Neonatal seizures and retardation in a girl with biochemical features of X-linked adrenoleukodystrophy: A possible new peroxisomal disease entity

Sakkubai Naidu, G. Hoefler, Paul A Watkins, W. W. Chen, Ann B. Moser, S. Hoefler, N. E. Rance, J. M. Powers, M. Beard, W. R. Green, T. Hashimoto, H. W. Moser

Research output: Contribution to journalArticle

Abstract

Neonatal hypotonia, seizures beginning at 5 days, and severe retardation were noted in a girl with normal karyotype and biochemical evidence of impaired adrenal function. Postmortem examination at 14 months revealed malformative and destructive lesions of central gray and white matter, atrophy of adrenal cortex with striated adrenocortical cells, hepatic fibrosis, and PAS-positive macrophages in several organs. Pathologically and clinically, this patient most closely approximated neonatal adrenoleukodystrophy (ALD) and differed strikingly from X-linked childhood ALD. In contrast, biochemical changes resembled the abnormalities observed in X-linked ALD and differed from those in the neonatal form. The very-long-chain fatty acid accumulation characteristic of both disorders was demonstrated, but unlike neonatal ALD, the levels or metabolism of plasmalogens, pipecolic acid, phytanic acid, and bile acid intermediates were normal, and peroxisomes in a liver biopsy apecimen were present in normal number and appeared enlarged. While the case resembles the recently reported entity of peroxisomal acylCoA oxidase deficiency, assignment to this category was excluded by immunoblot studies on postmortem liver, which revealed normal amounts of this enzyme. Correlation of clinical, morphologic, and biochemical data suggests that this case is an example of a so-far undescribed entity, and reinforces the concept that the phenotypic spectrum of peroxisomal disorders is wider than realized.

Original languageEnglish (US)
Pages (from-to)1100-1107
Number of pages8
JournalNeurology
Volume38
Issue number7
StatePublished - 1988

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Peroxisomal Disorders
Adrenoleukodystrophy
Seizures
Phytanic Acid
Plasmalogens
Muscle Hypotonia
Peroxisomes
Liver
Adrenal Cortex
Bile Acids and Salts
Karyotype
Atrophy
Hepatocytes
Autopsy
Oxidoreductases
Fibrosis
Fatty Acids
Macrophages
Biopsy
Enzymes

ASJC Scopus subject areas

  • Arts and Humanities (miscellaneous)
  • Clinical Neurology
  • Neuroscience(all)

Cite this

Neonatal seizures and retardation in a girl with biochemical features of X-linked adrenoleukodystrophy : A possible new peroxisomal disease entity. / Naidu, Sakkubai; Hoefler, G.; Watkins, Paul A; Chen, W. W.; Moser, Ann B.; Hoefler, S.; Rance, N. E.; Powers, J. M.; Beard, M.; Green, W. R.; Hashimoto, T.; Moser, H. W.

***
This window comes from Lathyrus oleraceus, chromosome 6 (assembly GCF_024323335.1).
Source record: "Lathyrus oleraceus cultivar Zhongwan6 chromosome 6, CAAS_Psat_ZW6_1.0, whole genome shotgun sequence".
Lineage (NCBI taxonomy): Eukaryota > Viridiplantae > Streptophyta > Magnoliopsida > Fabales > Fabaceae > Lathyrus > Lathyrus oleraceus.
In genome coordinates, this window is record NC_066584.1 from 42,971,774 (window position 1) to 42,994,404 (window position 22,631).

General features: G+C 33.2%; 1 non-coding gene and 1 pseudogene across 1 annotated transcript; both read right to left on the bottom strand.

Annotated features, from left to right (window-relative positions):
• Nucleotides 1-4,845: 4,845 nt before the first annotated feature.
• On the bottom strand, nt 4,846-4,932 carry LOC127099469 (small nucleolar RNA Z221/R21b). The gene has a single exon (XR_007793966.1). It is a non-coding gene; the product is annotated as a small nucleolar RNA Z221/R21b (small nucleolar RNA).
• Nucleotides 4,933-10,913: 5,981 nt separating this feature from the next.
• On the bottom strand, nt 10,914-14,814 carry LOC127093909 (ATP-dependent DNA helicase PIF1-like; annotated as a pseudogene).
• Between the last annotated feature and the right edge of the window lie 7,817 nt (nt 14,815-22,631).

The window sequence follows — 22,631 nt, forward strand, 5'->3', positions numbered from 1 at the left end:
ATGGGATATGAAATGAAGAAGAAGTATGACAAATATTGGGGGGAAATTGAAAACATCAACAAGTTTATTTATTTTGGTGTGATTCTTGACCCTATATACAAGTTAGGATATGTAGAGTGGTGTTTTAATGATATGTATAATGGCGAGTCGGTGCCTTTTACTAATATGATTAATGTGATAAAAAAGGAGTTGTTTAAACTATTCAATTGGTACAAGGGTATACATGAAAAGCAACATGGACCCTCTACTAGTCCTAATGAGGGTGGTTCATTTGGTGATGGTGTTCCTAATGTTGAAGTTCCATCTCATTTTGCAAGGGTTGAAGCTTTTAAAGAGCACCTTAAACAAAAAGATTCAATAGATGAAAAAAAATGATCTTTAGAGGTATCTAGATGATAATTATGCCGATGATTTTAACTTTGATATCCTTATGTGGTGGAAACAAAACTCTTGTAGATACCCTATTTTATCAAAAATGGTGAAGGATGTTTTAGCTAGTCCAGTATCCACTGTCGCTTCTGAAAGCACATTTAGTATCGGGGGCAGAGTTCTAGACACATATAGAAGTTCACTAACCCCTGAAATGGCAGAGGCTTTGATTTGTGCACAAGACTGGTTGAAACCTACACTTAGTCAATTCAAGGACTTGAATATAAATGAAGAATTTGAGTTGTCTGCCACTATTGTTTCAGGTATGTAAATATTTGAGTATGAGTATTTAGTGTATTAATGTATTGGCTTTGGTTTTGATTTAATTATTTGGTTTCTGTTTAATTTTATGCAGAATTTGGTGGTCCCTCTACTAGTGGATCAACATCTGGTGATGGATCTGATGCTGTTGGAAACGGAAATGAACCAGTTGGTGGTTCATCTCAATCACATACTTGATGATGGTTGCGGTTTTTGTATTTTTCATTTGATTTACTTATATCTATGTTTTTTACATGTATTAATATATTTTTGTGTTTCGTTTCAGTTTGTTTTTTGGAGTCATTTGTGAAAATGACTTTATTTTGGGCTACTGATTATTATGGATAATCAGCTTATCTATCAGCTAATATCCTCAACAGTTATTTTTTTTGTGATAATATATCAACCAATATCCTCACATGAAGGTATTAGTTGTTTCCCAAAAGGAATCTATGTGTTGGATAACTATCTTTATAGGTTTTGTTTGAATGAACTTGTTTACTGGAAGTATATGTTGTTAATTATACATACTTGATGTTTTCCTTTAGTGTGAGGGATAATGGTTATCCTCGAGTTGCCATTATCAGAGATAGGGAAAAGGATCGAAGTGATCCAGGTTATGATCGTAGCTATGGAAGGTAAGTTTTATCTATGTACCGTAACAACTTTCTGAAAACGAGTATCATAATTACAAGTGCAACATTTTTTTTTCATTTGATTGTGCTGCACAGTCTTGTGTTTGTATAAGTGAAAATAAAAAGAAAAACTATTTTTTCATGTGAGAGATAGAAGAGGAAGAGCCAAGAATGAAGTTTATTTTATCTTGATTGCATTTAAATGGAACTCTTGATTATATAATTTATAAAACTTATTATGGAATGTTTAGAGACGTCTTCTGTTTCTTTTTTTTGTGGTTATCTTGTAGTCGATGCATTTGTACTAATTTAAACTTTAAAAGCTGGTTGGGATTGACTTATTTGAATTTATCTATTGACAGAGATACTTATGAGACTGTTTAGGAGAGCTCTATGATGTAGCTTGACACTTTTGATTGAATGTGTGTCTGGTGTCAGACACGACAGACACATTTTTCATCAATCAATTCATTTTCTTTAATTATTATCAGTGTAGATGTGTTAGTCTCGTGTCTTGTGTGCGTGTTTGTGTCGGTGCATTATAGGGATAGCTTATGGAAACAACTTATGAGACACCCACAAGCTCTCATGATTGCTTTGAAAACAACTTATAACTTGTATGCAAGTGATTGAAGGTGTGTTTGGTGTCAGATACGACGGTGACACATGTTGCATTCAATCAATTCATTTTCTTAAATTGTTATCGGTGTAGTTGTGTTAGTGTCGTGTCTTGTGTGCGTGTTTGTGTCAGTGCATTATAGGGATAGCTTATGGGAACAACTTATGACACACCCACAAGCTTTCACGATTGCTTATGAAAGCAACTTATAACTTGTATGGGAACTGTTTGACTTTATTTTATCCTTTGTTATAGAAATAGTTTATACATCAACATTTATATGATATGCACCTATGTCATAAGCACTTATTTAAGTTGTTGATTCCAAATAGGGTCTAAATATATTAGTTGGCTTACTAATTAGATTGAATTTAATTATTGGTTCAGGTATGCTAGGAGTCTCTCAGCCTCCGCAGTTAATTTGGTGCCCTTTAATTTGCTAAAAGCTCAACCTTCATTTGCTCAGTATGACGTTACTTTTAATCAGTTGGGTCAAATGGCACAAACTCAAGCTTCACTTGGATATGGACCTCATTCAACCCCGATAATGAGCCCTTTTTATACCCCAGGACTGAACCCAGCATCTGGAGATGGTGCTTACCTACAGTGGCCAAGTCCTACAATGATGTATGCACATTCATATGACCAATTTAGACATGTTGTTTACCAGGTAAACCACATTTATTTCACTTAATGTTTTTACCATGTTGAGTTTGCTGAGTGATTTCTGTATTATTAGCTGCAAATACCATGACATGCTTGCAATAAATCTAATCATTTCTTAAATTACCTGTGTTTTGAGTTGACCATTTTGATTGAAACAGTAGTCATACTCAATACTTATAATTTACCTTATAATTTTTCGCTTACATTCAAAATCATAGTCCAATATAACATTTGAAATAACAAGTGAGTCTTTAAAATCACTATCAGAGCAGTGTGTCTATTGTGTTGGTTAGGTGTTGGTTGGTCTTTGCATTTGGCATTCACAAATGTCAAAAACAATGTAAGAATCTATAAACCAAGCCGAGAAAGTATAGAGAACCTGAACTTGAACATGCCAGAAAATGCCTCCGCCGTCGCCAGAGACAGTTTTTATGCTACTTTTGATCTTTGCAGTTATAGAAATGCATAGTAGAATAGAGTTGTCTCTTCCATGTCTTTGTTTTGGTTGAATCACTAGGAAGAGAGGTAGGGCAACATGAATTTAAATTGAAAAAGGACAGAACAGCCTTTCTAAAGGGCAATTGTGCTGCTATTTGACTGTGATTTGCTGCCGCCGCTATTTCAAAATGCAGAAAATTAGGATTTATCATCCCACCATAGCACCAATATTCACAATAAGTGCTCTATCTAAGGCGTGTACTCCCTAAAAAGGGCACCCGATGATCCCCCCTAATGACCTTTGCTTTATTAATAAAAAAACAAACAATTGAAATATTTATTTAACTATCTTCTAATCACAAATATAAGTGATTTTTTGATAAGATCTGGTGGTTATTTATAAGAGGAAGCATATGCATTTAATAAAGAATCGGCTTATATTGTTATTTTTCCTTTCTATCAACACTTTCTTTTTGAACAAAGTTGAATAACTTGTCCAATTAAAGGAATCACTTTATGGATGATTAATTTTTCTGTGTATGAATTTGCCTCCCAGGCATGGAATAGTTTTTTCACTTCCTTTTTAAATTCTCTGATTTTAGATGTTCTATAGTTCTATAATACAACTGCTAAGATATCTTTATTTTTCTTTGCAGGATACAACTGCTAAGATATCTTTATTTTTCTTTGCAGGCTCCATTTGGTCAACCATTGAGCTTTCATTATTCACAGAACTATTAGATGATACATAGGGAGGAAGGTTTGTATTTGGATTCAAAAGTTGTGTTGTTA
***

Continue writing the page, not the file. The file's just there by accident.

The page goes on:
In: Neurology, Vol. 38, No. 7, 1988, p. 1100-1107.

Research output: Contribution to journalArticle

Naidu, S, Hoefler, G, Watkins, PA, Chen, WW, Moser, AB, Hoefler, S, Rance, NE, Powers, JM, Beard, M, Green, WR, Hashimoto, T & Moser, HW 1988, 'Neonatal seizures and retardation in a girl with biochemical features of X-linked adrenoleukodystrophy: A possible new peroxisomal disease entity', Neurology, vol. 38, no. 7, pp. 1100-1107.
Naidu, Sakkubai ; Hoefler, G. ; Watkins, Paul A ; Chen, W. W. ; Moser, Ann B. ; Hoefler, S. ; Rance, N. E. ; Powers, J. M. ; Beard, M. ; Green, W. R. ; Hashimoto, T. ; Moser, H. W. / Neonatal seizures and retardation in a girl with biochemical features of X-linked adrenoleukodystrophy : A possible new peroxisomal disease entity. In: Neurology. 1988 ; Vol. 38, No. 7. pp. 1100-1107.
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AU - Watkins, Paul A

AU - Chen, W. W.

AU - Moser, Ann B.

AU - Hoefler, S.

AU - Rance, N. E.

AU - Powers, J. M.

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AU - Green, W. R.

AU - Hashimoto, T.

AU - Moser, H. W.

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AB - Neonatal hypotonia, seizures beginning at 5 days, and severe retardation were noted in a girl with normal karyotype and biochemical evidence of impaired adrenal function. Postmortem examination at 14 months revealed malformative and destructive lesions of central gray and white matter, atrophy of adrenal cortex with striated adrenocortical cells, hepatic fibrosis, and PAS-positive macrophages in several organs. Pathologically and clinically, this patient most closely approximated neonatal adrenoleukodystrophy (ALD) and differed strikingly from X-linked childhood ALD. In contrast, biochemical changes resembled the abnormalities observed in X-linked ALD and differed from those in the neonatal form. The very-long-chain fatty acid accumulation characteristic of both disorders was demonstrated, but unlike neonatal ALD, the levels or metabolism of plasmalogens, pipecolic acid, phytanic acid, and bile acid intermediates were normal, and peroxisomes in a liver biopsy apecimen were present in normal number and appeared enlarged. While the case resembles the recently reported entity of peroxisomal acylCoA oxidase deficiency, assignment to this category was excluded by immunoblot studies on postmortem liver, which revealed normal amounts of this enzyme. Correlation of clinical, morphologic, and biochemical data suggests that this case is an example of a so-far undescribed entity, and reinforces the concept that the phenotypic spectrum of peroxisomal disorders is wider than realized.

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